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Post-COVID-19 and Mental Health

We spoke with Felix Nater, security management consultant who helps employers implement and manage workplace security strategy and policy, on how COVID-19 will leave behind a complicated form of grief that could linger potentially for many years after the immediate crisis has abated.

Protecting Industrial IoT Devices

The nature of IIoT devices and infrastructure makes them high-value cyber targets. This is because they are relatively easy to compromise and are often connected to internal networks with high-value content with links to other networks. Moreover, IIoT devices rarely have direct user interaction, and this unattended nature means that many types of device compromise are likely to go unnoticed and undetected – particularly when the malware does not disrupt the device’s primary functionality. Here are a dozen reasons why intelligent IIoT devices are attractive targets for hackers.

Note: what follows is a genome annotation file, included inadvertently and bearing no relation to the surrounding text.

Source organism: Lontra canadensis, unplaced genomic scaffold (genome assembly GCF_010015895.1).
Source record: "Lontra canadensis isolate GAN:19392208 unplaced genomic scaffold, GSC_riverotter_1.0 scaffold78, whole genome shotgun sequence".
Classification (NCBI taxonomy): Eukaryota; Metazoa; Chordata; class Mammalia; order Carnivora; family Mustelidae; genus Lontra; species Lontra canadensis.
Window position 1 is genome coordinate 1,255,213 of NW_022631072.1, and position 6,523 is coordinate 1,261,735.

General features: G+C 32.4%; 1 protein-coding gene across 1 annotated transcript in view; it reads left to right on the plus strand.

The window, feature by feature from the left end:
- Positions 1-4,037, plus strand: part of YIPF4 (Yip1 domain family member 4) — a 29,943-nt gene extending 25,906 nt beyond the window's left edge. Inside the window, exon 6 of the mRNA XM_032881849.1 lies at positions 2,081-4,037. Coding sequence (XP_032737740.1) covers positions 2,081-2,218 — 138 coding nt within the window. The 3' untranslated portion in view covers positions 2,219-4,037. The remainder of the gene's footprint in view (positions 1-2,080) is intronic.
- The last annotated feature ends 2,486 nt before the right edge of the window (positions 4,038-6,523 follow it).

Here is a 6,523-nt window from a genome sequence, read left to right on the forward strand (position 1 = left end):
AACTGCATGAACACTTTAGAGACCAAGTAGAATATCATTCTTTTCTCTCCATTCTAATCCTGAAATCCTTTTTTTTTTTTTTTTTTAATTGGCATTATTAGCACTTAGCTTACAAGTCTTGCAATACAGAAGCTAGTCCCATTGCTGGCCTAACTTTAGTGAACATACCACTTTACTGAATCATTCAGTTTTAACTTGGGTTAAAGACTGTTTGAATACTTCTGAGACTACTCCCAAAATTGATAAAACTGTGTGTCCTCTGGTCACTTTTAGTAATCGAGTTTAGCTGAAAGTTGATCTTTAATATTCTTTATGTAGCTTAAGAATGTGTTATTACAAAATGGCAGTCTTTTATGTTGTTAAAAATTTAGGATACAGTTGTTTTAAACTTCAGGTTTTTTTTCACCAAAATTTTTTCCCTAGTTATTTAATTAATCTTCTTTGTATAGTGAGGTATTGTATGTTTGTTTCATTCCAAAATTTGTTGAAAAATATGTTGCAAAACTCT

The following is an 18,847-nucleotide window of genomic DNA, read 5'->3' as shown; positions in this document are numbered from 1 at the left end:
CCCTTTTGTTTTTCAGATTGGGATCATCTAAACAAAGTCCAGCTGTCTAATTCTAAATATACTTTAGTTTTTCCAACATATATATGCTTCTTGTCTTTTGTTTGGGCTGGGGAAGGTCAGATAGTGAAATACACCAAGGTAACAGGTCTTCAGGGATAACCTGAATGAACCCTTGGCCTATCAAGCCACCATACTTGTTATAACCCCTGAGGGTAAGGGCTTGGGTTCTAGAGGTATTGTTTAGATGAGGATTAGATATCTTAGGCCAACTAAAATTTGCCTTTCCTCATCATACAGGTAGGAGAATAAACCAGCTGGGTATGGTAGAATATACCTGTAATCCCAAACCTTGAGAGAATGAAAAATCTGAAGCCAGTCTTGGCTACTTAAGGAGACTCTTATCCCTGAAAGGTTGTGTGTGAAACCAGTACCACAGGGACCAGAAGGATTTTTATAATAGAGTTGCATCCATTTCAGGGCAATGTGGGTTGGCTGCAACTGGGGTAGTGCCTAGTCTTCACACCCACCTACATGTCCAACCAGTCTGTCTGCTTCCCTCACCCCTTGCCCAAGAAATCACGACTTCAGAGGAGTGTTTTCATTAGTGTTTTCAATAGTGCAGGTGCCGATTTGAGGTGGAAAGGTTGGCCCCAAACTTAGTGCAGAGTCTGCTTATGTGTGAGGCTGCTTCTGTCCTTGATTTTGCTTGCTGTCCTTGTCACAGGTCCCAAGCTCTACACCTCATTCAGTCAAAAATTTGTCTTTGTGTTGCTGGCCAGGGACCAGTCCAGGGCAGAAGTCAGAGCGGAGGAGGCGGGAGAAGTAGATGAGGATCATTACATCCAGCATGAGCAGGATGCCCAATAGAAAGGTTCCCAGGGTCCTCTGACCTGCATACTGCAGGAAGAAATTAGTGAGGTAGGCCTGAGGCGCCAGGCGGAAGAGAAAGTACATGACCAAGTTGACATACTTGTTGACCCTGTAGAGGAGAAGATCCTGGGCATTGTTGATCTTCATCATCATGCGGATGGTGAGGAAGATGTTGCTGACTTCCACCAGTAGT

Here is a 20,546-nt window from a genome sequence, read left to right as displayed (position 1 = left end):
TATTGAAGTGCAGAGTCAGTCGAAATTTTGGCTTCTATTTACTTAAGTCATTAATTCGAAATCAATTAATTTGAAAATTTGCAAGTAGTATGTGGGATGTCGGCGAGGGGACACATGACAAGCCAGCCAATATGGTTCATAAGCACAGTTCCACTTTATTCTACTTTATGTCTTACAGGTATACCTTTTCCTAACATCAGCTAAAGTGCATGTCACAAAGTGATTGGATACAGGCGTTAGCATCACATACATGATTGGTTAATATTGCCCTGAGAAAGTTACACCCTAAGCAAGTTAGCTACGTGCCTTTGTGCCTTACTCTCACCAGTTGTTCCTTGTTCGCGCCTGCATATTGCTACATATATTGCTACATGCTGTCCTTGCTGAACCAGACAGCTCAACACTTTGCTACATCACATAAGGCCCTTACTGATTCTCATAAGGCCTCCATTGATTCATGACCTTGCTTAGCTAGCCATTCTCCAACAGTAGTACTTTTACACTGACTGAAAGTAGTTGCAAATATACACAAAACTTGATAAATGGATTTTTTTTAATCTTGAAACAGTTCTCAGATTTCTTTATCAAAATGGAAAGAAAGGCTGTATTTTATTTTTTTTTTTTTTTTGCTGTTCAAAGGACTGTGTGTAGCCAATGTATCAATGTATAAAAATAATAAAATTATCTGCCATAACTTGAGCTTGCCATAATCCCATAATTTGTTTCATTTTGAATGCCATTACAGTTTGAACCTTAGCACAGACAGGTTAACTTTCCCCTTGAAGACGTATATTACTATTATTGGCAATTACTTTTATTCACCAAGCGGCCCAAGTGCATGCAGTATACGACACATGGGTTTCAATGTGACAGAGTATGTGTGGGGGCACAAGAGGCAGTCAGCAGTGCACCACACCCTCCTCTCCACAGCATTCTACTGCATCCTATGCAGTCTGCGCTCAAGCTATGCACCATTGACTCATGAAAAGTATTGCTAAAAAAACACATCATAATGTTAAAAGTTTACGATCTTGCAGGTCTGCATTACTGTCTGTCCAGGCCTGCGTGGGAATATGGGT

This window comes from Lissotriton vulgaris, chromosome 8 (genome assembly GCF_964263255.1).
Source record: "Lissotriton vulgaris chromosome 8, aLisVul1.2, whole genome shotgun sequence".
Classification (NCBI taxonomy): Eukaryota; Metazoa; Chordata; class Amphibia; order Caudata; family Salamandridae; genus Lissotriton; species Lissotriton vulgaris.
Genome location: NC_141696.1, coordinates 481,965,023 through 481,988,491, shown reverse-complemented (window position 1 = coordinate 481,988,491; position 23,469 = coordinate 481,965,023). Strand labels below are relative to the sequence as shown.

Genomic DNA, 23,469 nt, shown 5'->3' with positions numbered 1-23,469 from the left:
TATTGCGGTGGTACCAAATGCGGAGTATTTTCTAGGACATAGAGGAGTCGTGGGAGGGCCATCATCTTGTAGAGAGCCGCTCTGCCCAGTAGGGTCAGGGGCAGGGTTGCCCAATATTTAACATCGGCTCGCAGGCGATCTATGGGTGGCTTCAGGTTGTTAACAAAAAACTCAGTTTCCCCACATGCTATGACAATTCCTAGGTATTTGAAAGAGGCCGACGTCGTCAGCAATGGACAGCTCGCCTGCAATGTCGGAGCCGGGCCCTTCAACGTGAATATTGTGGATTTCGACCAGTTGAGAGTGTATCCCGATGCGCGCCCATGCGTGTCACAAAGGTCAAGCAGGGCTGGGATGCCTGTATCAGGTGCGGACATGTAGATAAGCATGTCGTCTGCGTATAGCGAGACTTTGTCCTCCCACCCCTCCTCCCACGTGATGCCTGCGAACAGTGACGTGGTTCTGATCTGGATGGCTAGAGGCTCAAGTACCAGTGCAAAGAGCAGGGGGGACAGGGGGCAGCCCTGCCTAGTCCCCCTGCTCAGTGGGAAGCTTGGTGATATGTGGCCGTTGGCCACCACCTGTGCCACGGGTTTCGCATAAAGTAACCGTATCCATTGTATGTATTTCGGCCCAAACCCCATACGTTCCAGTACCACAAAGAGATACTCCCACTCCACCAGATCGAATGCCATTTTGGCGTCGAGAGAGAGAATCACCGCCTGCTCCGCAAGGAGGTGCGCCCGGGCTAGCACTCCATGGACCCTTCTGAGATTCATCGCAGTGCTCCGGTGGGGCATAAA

Back up your cloud data

My favorite definition of the (public) cloud is “It’s someone else’s computer.” That is really what any external cloud service is. And if your services, data and other assets are located on someone else’s equipment, you are at their mercy on whether you can access those assets and data at any time. It isn’t up to you. It’s solely determined by them, and any service level agreement you agreed to. And you can lose everything stored there permanently. You should have multiple backups of your data no matter where it is stored, especially including if it is stored using a cloud service.

University of Utah reorganizes their Department of Public Safety

Since joining the University of Utah as the inaugural Chief Safety Officer (CSO) in February 2020, Marlon Lynch has reorganized the structure of the Department of Public Safety. The changes, which include the addition of new leadership throughout the organization and the elevation and growth of existing divisions, increases capacity, improves accountability and better meets the needs of the U community.

Lookout research: mobile APT surveillance campaigns targeting Uyghurs

The Lookout Threat Intelligence team has discovered four Android surveillanceware tools, which they named SilkBean, DoubleAgent, CarbonSteal, and GoldenEagle. These four interconnected malware tools are elements of much larger mAPT (mobile advanced persistent threat) campaigns originating in China, and primarily targeting the Uyghur ethnic minority, says the team.